A federal judge has given a victory to free speech and religious expression, dismissing a six-year-old lawsuit filed by the ACLU against a Ten Commandments display in Dixie County, Florida. The 12,000-pound monument was erected at the Dixie County courthouse in 2006 by local resident Joe Anderson, who was given permission by the county and who maintained the display at his own expense. In addition to the Decalogue, the display included the simple admonition, “Love God and keep His Commandments.”
In 2007 a visitor to the county was offended by the display and contacted the ACLU in an attempt to force the monument's removal. The plaintiff in the case, referred to as “John Doe,” claimed that the monument was a major factor in his decision against purchasing property in the county.
While a U.S. district court ordered the removal of the Ten Commandments display in 2011, ruling that it violated the First Amendment's establishment clause, in August 2012 the U.S. Circuit Court of Appeals for the 11th District ruled that the display could temporarily remain while the case was returned to the lower court for reconsideration. In granting a temporary stay, the appeals court explained that it was concerned over the plaintiff's confusing explanation over why he had decided against purchasing property in Dixie County.
“Mr. Doe” originally testified in the case that there were several things about the county that he found objectionable, including a cartoon taped to a county employee's desk, a website in the county for an entity called “Patriot Properties,” as well as the Ten Commandments monument. But after the county asked the court to dismiss the case on grounds that the plaintiff lacked standing to sue, Doe insisted that it was only the Ten Commandments monument that had caused him to decide against purchasing property in the county.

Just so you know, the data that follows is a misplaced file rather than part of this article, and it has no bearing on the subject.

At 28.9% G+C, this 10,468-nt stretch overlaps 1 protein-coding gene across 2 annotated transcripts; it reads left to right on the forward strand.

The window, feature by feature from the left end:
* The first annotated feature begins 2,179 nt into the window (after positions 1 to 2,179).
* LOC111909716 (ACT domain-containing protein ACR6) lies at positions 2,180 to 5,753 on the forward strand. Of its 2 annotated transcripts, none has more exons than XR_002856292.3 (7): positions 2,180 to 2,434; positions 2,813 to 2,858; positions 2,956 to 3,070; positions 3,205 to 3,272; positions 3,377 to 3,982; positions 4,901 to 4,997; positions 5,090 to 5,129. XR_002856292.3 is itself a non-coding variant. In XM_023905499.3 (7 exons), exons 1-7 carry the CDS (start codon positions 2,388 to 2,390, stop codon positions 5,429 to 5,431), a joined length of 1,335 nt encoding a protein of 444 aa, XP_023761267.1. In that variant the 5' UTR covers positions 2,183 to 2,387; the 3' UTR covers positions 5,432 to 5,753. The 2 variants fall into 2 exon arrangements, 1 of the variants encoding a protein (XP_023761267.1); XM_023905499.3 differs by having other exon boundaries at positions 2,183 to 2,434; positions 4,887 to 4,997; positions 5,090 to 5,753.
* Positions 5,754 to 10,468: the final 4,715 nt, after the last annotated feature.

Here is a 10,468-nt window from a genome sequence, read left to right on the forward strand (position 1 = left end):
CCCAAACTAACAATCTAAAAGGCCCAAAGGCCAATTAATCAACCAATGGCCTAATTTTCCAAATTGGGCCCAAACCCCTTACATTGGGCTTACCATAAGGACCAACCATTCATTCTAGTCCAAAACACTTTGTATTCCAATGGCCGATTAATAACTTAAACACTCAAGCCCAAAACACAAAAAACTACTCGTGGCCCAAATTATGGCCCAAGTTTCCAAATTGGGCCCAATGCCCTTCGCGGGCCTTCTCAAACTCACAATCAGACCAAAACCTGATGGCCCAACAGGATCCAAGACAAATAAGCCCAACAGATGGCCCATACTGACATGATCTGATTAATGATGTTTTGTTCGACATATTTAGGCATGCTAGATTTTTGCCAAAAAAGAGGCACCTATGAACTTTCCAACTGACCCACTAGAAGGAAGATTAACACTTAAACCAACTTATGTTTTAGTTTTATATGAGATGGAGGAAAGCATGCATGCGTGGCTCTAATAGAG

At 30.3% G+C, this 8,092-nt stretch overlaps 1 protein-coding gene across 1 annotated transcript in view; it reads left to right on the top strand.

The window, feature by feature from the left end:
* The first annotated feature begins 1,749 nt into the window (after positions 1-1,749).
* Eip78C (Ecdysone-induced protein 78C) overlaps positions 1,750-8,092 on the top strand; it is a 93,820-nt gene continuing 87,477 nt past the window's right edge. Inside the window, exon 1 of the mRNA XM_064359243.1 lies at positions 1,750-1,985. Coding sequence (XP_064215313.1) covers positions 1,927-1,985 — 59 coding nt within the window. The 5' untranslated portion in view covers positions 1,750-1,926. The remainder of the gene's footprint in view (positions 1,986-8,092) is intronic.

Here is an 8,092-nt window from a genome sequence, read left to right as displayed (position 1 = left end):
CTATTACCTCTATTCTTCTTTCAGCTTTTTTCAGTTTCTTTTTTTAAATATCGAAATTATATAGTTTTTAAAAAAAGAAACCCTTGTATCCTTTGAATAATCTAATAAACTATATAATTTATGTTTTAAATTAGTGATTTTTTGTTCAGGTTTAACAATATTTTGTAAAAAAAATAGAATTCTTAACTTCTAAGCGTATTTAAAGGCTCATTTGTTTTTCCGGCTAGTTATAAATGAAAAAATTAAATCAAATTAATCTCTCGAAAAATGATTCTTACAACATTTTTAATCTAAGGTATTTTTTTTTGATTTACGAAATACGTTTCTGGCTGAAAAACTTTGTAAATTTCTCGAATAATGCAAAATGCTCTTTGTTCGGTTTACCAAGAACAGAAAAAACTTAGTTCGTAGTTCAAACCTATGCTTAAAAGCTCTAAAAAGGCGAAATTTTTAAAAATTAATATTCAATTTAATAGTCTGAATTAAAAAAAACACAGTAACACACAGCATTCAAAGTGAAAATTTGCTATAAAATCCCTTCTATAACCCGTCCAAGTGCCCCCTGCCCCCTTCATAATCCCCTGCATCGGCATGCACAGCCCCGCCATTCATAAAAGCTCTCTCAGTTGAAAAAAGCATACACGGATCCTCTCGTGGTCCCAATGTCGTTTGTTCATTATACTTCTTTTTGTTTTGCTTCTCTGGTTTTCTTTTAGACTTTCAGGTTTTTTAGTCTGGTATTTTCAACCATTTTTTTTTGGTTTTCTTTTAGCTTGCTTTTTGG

In its 2012 ruling the appeals court said it was troubled by the differing versions of the plaintiff's objections. “Doe’s affidavit — which is suspect, given that it seems designed to strengthen Doe’s standing claim — is inconsistent with his deposition,” the court wrote, concluding that it was improper for the lower court to decide against the county based on Doe's changing testimony.
In sending the case back to the lower court for resolution, the appeals court ruled that because of the the plaintiff's conflicting testimony, “it is uncertain whether foregoing his real estate search constitutes an 'injury' of the type that satisfies standing requirements and whether the monument was the real cause of that alleged 'injury.' The existence of alternative or additional reasons for Doe's abandonment of his search for property in the County could render Doe's injury speculative — more 'hypothetical' than 'actual.'”
Added the appeals court: “Because this conflicting evidence must be resolved in order to determine whether Doe has standing, we vacate the district court's grant of summary judgment on the merits and remand to the district court to hold an evidentiary hearing and determine what testimony to credit.”